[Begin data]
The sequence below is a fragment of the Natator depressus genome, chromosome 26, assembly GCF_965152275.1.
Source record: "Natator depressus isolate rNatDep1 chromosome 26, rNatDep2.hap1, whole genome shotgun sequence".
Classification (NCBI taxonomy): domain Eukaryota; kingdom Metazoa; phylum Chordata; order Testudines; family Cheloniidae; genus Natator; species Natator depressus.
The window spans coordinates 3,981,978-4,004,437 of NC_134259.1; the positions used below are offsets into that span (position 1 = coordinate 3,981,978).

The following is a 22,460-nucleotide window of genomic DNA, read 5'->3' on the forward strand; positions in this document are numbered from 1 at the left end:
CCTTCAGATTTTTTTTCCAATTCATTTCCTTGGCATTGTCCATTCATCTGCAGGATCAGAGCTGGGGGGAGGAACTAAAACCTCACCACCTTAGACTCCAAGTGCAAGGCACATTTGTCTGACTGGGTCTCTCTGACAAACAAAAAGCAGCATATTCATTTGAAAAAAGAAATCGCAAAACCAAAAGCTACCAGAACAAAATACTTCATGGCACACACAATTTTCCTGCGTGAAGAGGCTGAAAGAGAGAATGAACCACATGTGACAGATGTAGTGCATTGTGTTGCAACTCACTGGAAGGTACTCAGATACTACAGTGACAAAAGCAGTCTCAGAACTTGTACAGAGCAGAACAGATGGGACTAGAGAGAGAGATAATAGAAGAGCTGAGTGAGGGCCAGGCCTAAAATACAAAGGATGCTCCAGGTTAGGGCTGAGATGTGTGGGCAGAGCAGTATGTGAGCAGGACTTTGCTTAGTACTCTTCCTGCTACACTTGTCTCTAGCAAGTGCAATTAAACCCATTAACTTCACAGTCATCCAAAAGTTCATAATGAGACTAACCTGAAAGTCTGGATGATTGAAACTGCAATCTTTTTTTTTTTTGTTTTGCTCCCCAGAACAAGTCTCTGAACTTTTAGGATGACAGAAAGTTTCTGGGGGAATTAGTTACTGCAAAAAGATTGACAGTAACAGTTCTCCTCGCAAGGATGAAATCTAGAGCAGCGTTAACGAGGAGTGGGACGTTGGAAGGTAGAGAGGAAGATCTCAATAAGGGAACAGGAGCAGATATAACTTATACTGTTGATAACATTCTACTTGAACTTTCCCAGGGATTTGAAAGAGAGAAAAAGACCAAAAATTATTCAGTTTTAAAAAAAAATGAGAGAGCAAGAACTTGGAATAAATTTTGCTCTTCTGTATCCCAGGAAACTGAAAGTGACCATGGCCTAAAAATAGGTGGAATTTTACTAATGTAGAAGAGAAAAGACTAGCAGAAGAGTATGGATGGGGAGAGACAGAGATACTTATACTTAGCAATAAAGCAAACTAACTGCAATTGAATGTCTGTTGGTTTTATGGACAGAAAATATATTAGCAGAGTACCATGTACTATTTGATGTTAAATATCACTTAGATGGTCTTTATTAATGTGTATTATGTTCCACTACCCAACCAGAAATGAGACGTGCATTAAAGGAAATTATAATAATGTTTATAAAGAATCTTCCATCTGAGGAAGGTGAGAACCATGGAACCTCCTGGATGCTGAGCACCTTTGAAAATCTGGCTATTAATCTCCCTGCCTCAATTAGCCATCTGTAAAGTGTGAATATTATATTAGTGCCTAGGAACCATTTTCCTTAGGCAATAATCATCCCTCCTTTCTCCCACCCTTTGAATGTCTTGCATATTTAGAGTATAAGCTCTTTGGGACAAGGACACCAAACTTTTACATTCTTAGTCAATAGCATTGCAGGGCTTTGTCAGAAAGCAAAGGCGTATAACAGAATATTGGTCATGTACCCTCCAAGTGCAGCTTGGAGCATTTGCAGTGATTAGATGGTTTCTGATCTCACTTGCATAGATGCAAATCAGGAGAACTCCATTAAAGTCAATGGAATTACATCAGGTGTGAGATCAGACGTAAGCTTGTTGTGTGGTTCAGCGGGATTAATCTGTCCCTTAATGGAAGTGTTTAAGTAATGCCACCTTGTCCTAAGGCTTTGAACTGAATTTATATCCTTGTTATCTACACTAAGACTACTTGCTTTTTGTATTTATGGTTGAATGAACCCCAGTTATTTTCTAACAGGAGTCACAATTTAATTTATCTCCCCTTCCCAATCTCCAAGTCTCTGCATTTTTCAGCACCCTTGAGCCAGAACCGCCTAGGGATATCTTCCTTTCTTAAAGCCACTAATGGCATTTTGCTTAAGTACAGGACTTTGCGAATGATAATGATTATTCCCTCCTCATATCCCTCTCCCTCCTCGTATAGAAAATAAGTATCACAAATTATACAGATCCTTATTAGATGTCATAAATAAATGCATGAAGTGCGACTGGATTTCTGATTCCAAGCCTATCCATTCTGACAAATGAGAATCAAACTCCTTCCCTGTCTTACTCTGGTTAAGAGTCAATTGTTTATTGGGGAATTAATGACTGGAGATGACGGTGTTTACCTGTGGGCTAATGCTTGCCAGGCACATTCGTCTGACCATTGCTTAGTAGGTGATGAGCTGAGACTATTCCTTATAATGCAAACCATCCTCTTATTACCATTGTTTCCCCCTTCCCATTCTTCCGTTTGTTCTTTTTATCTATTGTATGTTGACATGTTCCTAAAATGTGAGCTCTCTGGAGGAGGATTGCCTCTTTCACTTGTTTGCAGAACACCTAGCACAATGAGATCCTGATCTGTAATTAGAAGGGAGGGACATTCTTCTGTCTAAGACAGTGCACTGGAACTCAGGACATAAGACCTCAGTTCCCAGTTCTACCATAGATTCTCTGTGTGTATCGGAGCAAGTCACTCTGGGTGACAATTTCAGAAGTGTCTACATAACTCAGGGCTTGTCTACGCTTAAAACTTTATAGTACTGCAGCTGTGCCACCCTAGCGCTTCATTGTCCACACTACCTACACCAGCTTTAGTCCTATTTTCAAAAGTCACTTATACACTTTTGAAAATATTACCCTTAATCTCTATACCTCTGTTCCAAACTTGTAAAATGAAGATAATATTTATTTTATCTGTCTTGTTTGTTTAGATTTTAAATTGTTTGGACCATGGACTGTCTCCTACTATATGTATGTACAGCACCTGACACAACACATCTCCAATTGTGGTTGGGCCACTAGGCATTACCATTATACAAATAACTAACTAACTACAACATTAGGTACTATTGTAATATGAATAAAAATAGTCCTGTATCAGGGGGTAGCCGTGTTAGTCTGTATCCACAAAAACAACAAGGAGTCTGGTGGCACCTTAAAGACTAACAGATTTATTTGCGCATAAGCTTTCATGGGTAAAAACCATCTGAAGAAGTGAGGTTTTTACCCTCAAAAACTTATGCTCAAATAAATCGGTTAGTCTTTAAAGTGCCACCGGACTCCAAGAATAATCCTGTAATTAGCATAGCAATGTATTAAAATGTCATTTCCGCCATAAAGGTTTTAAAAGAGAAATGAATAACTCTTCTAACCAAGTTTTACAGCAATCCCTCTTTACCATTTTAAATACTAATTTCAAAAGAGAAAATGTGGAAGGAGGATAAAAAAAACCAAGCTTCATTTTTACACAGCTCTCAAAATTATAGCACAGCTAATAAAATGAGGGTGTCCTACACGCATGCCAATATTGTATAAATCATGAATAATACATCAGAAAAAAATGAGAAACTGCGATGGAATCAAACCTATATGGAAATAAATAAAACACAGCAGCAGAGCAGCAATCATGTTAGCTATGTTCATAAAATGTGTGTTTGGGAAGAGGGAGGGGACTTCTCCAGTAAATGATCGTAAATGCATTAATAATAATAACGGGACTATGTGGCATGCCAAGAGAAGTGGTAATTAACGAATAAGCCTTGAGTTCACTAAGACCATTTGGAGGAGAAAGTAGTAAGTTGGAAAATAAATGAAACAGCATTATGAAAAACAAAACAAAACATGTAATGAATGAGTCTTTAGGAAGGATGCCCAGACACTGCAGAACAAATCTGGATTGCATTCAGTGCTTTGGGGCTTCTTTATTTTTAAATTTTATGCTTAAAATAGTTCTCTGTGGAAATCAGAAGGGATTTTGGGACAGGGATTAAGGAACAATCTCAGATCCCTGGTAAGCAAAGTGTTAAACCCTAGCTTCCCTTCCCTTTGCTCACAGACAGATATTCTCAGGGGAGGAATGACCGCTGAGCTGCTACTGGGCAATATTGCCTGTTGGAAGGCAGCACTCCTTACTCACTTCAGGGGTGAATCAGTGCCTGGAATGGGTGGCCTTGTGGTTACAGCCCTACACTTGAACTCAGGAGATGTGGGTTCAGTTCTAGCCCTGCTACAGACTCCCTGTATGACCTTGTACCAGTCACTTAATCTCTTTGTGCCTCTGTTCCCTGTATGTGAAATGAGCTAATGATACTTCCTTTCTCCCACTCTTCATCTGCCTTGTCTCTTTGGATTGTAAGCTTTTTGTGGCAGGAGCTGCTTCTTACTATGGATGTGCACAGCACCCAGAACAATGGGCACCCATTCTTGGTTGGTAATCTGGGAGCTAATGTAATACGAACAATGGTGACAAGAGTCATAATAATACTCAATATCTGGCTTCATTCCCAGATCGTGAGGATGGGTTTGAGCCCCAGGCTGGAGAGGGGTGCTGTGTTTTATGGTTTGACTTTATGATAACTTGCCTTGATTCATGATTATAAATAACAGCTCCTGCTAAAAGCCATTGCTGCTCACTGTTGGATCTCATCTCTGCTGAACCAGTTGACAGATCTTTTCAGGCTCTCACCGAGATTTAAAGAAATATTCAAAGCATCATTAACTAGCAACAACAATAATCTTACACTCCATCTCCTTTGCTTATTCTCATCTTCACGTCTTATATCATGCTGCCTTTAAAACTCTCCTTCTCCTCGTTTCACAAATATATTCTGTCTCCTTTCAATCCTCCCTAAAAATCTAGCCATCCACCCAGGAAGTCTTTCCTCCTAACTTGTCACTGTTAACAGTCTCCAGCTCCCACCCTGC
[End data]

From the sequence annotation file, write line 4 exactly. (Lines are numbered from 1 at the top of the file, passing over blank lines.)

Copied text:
The window spans coordinates 3,981,978-4,004,437 of NC_134259.1; the positions used below are offsets into that span (position 1 = coordinate 3,981,978).